Pick up your paintbrushes and corral your crayons: it’s time to beat the late-winter gloom with some arts and crafts! Even if you aren’t the artistic type, there are plenty of ways to appreciate the fine arts all across Lake Hartwell Country. From stunning museum installations to interactive trails that span our three counties, you’re sure to get those creative juices flowing with these attractions.
Art Centers & Museums
On a chilly February day, a museum might be the perfect option to get your art fix. Start off with the Anderson Arts Center, right in the middle of downtown Anderson! The Arts Center offers rotating exhibits from artists, showcasing a wide variety of media from printmaking to fabric art to sculptures. Make sure to check out the Bay 3 Artisan Gallery while you’re at the Arts Center: this co-op gallery not only exhibits beautiful art but also offers much of it for sale! Head home with a one-of-a-kind keepsake made by hand by a local artist to commemorate your outing.
If you want a slice of history with your art, check out the Pickens County Museum of Art and History. It is housed in the old Pickens County jailhouse, and it’s also said to be haunted! Don’t let the ghosts distract you from the incredible art and artifacts, though: in December, the museum hosted an art contest, and you may be able to see the winning pieces in situ. Rotating art exhibits from local creators are also on display so you are always guaranteed to see the amazing talent Lake Hartwell Country residents have to offer.
Another gallery option is the Blue Ridge Arts Center, located in Seneca’s historic district. This center is a volunteer-based organization with opportunities for experienced artists and brand-new learners alike. Members can submit their work for display in the gallery year-round, while classes are offered for community members to hone their own skills and showcase their creativity. Check out their gallery schedule to see if there is an art show open before you head over to their historic location!
Trails & Installations
If you prefer your art en plein air, consider stopping by these outdoor exhibitions or tracking down a few stops on these Upstate art trails.
You may have seen Black Panther or 42, but did you know that the late actor Chadwick Boseman was from Anderson County? After he sadly passed away in 2020 after a battle with colon cancer, Andersonians commemorated their native son with an art installation at Carolina Wren Park. 21 artists from the area put their own touches on portraits of Boseman. It’s a stunning but somber memorial for the actor taken too young.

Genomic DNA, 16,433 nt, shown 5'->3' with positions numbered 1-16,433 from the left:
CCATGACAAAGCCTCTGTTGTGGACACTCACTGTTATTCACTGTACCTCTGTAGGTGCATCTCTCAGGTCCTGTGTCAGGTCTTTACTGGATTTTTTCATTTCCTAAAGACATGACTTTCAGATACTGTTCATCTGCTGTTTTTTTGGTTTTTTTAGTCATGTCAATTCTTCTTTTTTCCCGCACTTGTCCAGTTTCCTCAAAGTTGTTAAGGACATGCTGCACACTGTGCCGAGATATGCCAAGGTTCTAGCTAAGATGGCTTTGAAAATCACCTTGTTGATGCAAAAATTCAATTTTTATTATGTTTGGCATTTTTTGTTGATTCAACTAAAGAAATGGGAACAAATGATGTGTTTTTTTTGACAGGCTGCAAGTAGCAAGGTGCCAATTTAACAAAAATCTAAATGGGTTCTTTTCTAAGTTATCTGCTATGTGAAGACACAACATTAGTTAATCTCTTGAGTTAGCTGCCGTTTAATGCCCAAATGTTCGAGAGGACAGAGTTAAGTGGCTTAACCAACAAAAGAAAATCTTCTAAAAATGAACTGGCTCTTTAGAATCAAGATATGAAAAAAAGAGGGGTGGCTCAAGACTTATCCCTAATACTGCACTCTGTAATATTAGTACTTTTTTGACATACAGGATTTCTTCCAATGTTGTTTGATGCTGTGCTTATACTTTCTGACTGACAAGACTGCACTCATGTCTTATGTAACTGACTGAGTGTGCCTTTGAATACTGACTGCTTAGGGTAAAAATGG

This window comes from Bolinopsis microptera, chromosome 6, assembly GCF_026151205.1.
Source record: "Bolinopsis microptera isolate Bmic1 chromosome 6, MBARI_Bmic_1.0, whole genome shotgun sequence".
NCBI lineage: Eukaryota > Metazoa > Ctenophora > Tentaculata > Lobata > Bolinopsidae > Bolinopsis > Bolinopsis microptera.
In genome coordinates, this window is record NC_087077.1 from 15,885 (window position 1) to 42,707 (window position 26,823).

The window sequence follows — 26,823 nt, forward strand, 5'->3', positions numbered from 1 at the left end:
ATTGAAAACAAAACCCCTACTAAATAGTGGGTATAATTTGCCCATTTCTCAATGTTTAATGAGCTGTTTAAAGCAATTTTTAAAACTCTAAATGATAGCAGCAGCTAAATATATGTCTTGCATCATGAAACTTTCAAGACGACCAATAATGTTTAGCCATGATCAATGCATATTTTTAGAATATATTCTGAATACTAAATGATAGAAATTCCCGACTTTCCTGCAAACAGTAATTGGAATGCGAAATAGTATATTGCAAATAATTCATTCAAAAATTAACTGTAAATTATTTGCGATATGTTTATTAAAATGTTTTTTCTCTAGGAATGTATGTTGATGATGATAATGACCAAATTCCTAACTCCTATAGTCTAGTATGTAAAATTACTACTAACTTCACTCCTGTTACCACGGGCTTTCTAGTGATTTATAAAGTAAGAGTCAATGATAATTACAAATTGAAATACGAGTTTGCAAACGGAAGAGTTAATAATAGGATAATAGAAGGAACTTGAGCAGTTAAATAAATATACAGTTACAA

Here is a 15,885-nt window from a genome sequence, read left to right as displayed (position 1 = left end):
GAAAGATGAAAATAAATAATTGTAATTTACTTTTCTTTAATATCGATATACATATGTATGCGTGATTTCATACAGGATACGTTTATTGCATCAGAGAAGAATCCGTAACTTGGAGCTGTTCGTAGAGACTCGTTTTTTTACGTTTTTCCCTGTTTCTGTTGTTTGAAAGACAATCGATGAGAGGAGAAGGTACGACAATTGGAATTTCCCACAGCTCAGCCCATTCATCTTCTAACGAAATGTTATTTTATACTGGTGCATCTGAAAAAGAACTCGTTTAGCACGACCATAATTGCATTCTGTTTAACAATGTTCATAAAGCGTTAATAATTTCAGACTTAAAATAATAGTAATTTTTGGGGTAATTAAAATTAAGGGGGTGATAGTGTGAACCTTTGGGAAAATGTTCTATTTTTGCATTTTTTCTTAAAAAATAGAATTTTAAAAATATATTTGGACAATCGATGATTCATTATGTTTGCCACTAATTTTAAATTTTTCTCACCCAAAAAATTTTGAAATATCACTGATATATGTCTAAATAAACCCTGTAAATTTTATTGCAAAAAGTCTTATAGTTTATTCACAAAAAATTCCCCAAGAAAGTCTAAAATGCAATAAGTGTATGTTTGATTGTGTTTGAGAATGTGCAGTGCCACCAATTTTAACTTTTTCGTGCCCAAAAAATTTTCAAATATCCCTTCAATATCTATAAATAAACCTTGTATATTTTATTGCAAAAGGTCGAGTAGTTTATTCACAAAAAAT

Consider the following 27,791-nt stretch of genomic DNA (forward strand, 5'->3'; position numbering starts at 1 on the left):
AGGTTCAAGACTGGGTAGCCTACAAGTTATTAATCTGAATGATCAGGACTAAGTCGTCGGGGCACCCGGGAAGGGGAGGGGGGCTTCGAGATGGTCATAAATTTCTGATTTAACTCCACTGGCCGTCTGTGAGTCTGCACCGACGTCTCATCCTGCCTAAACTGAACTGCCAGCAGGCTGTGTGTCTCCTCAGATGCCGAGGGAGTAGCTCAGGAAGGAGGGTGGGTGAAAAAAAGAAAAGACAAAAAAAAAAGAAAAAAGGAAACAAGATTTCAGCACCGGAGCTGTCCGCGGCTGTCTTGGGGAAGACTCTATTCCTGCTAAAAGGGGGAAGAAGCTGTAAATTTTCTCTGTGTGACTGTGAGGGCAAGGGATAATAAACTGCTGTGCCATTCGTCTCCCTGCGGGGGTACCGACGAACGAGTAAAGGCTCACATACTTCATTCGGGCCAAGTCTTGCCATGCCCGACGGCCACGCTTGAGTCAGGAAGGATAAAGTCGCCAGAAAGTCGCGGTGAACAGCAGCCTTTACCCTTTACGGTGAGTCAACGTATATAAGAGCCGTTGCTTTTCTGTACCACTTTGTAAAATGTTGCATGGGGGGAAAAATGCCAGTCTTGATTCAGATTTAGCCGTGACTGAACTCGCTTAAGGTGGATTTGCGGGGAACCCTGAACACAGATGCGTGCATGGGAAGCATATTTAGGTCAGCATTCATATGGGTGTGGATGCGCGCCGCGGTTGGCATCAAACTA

While you’re in Downtown Anderson, keep an eye out for unusual art installations around the city! You might see a horse made out of bike parts, a giant Pegasus sculpture, abstract metal designs, and of course, the man who brought electricity to the South, Mr. Whitner, keeping watch by the New County Courthouse. Many of the statues are part of the city’s sculpTOUR partnership, which promotes public art and its role in making a community truly unique.
Before you head out of Anderson, make a point to look for giant statues of bass fish and large quilt-style panels on buildings. These are part of two art trails – the “Fish Out of Water” exhibition and Upstate Heritage Quilt Trail – and you can check these locations off your list before you track down more.
“Fish Out of Water” is a community-based art exhibit that features 35 larger-than-life bass statues around Anderson County. As a bustling fishing destination, Lake Hartwell is full of bass, and area residents are proud to show off the importance of the lake and its denizens. Though the installation took place several years ago, many of the fish are still swimming free around the county! Swing by Magnetic South Brewery to see a few ornately painted bass statues, then drive a little further down Main Street to the City of Anderson Police Department and see if you can spot the bass making itself at home in their fountain.
Meanwhile, the Upstate Heritage Quilt Trail is a project that spans more than 290 buildings – both public and private – across Lake Hartwell Country. Organizations and individuals design quilt-style panels to celebrate the long tradition of quilting in the Upstate and to foster community engagement and collaboration. You should never trespass on private property to see a quilt, but there are plenty of public buildings along the trail. Check out their trail map and start your scavenger hunt!
No matter if you prefer indoor museums or interactive art trails outside; if you’re a connoisseur of fine art or want to learn how to tap into your own creativity; there is something for you in Lake Hartwell Country! Come celebrate fine art with us – we can’t wait to see how you leave your mark.